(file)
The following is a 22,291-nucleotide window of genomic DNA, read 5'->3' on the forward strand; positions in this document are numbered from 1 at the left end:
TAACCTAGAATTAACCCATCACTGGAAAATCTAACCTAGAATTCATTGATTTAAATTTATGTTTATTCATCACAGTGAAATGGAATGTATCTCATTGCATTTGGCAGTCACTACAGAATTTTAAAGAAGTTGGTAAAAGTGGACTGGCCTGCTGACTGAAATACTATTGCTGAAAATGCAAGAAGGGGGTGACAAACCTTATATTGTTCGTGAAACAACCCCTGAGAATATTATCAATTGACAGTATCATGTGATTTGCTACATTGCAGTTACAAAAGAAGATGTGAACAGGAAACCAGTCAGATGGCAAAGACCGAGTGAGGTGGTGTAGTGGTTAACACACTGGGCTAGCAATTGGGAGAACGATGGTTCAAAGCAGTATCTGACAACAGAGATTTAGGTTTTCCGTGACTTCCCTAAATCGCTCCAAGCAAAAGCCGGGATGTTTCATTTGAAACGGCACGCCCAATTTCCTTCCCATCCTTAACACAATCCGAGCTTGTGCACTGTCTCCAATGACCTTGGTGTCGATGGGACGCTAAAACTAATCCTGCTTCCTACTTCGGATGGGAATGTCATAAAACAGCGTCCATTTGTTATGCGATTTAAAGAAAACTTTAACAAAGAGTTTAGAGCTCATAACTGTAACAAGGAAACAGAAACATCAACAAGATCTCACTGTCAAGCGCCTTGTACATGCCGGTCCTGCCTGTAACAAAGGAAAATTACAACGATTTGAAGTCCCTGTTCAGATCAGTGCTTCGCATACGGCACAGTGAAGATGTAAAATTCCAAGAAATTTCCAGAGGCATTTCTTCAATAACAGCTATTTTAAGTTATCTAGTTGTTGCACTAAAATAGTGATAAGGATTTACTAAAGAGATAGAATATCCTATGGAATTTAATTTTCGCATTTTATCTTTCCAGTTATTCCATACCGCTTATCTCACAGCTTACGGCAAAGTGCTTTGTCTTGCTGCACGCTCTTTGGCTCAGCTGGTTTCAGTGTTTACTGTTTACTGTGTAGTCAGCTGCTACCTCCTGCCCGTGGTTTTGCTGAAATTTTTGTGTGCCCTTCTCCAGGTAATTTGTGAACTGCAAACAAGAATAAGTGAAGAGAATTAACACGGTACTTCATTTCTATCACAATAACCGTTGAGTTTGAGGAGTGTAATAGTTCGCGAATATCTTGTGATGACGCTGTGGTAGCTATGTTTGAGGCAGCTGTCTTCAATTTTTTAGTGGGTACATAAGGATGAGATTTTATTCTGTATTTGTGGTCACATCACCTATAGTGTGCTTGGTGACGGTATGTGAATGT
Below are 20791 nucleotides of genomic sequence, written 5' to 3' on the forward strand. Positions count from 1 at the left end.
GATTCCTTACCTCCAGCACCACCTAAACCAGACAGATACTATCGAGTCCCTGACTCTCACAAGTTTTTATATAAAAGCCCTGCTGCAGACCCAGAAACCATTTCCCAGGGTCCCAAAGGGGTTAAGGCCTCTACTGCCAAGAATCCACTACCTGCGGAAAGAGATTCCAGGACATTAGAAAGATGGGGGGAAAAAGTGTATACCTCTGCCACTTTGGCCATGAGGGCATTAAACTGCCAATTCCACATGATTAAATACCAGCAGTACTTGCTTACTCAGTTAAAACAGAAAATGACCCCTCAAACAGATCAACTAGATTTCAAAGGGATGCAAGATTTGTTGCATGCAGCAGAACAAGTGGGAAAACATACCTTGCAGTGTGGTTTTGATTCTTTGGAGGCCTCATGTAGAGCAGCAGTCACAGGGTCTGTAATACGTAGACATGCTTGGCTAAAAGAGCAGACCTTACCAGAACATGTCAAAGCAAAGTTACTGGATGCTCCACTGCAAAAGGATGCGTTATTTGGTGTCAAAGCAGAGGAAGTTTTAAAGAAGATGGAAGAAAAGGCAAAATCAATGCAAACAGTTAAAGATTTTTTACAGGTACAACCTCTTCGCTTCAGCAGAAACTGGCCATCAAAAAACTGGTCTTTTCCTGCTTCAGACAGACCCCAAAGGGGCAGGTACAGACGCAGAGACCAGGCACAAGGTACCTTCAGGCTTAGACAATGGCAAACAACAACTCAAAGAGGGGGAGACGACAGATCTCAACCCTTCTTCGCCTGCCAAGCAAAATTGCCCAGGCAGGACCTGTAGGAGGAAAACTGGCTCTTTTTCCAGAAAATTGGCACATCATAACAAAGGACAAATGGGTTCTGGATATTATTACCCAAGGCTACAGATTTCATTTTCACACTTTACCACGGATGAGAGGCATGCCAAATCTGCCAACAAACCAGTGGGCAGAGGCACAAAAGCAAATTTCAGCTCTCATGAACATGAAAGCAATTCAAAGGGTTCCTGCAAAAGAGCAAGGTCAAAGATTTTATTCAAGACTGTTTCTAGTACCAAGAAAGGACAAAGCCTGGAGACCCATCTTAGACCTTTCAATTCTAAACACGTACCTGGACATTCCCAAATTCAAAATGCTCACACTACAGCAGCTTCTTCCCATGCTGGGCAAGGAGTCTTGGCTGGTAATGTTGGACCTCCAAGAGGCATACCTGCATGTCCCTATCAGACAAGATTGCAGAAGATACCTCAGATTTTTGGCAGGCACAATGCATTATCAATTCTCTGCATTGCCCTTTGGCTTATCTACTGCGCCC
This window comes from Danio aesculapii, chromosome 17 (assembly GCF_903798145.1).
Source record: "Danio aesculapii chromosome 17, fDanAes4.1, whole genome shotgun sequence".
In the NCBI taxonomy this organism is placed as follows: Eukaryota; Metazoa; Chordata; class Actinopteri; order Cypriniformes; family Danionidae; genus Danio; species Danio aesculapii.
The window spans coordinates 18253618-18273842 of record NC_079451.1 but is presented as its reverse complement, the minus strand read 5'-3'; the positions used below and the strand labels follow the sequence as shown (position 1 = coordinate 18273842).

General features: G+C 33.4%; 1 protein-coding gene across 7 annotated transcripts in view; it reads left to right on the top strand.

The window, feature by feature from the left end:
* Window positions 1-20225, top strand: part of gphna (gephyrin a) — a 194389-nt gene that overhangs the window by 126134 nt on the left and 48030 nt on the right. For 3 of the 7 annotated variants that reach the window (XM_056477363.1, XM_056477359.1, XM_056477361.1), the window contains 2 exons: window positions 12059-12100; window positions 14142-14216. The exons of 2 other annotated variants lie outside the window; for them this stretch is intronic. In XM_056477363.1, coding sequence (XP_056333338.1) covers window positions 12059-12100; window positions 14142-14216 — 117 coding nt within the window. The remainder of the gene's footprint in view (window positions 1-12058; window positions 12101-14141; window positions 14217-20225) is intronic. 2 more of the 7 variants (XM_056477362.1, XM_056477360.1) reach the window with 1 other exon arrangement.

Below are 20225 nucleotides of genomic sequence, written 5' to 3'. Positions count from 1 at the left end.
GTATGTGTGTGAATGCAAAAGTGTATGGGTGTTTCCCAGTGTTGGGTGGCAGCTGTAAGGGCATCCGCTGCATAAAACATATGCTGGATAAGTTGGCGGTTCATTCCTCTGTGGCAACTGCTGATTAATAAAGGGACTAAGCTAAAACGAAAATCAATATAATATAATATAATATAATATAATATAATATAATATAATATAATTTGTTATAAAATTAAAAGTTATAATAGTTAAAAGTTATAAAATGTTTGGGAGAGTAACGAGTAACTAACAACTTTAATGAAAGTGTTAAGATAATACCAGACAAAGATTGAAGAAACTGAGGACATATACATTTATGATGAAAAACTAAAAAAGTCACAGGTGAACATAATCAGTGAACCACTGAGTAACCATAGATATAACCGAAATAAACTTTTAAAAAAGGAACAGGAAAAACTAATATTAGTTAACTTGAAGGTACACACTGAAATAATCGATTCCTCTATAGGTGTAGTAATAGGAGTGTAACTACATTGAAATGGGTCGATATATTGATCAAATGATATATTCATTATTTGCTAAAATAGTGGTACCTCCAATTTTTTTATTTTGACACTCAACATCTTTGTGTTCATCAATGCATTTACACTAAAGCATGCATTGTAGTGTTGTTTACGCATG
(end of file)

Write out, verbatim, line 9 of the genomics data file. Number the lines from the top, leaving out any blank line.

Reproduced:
General features: G+C 33.4%; 1 protein-coding gene across 7 annotated transcripts in view; it reads left to right on the top strand.